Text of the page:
Sure enough, when I was approaching Alert Bay, I got challenged by a motoring sailboat, with sails down and a group of people on deck. The boat kept heading at me at an angle and I could see that, if I would stay on my course at my speed, I would be surely run over. I had stopped my kayak reasoning that, if the boat continued as it were, it would pass in front of me. If it were to change its course toward me, I would still have a bit of time to react and get out of its way. I also hoped that the people on deck would alert the person in charge. I think that this had happened afterwards, as in a matter of seconds someone stepped out of the deckhouse, looked at me and waived – I waived back. Then the boat had changed its course and passed a safe distance in front of me.

As soon as I left the Nimpkish Bank shoals behind and saw the depth increasing, I started heading close to the shore to get out of the traffic zone. Sometime later, I had noticed the fog that was thickening quickly. The Alert Bay – Port McNeill ferry passed some distance away, at high speed and signaling with its fog horn. I sure did not want to be on its way, so I kept moving along the shore, as close to it as I could manage. Soon, I was paddling along Port McNeill that stretched along the shore for miles.

A couple of hours later, very tired but still determined, I was getting close to the point of crossing the Port McNeill bay for reaching my campsite The fog was still thick. I could see the boats close by through the fog, moving at a reduced speed, some signaling with fog horns, most not. I was not so much concerned about them: I felt that with these boats moving so slow I could avoid the collision. I could also blow my whistle if necessary to alert about my presence in the fog. My major concern was the ferry. It had to move at high speed to keep the schedule. Although it was sounding the fog horn all the time, I doubted that I could get out of its way on time without spotting the ferry in advance and seeing where it was coming from. And I did not know its schedule.

While I was struggling over my options, I heard the ferry crossing just in front of me, moving from Port McNeill to Alert Bay, while sounding six blasts, the signal of danger. Fortunately, I did not hear the sound of collision:  someone got lucky this time.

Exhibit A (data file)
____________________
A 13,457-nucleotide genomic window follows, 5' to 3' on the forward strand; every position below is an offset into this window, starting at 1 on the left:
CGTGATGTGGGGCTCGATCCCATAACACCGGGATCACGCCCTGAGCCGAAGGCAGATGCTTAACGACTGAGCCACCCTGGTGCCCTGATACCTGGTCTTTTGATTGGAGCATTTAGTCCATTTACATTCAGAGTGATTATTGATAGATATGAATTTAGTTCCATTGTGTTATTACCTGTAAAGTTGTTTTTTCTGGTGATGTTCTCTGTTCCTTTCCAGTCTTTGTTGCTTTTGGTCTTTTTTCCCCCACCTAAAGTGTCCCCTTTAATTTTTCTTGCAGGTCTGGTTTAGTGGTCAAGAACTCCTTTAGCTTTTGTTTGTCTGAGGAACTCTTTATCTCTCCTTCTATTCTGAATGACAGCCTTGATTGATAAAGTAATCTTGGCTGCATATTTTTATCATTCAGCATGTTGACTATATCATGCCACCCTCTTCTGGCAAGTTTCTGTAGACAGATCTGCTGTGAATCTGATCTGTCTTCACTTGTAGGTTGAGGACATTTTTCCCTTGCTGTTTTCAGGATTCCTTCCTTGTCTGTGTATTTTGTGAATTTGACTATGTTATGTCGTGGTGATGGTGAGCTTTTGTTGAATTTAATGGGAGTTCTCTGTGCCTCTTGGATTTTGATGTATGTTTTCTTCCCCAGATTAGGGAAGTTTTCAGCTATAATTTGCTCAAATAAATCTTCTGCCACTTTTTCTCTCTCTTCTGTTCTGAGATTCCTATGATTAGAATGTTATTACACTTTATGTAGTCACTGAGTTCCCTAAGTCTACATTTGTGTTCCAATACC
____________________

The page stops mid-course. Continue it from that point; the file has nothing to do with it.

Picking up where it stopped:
From my previous observations, I knew that I would have about an hour before the ferry returned, enough to cross the bay. The fog had lightened a bit and I could see the opposite side of the bay, but just barely. I took the compass reading and also switched the GPS on activating the GOTO function. This was a very quick crossing: I paddled as fast as I could to minimize the time in the traffic zone. A couple of motorboats passed by, at slow speed and causing no trouble. When I had reached the opposite shore, I realized that the low tide had brought its own challenges: the rocks were sticking out all over, making moving along the kelp line difficult. Finally, more than five hours since the start, I had reached my campsite, dead tired but happy to be at the end of this long journey, and in one piece.

After unloading the kayak and pitching the tent I had cooked my lunch. After the lunch, I had finally taken this photo.

I had envisaged it some twenty days ago, at the beginning of my journey: the rusty chain that I had noticed lying on shore, in the tidal zone, resembling a snake. At that time, I had postponed taking the picture until later in the day, and by then the chain had been covered by the tide.

I had some hopes for seeing or at least hearing the orcas, but the fishing boat traffic in front of my site was very heavy all day.

The rest of the day was dedicated to washing myself with the heated sea water, shaving and making other arrangements to look more civilized. I then packed as much as I could and went to bed early, at 7:00pm: I had to wake up at 2:00am to have enough time to reach Port McNeill, dry up and disassemble the kayak, and pack my stuff for the 10:00am bus back to Victoria.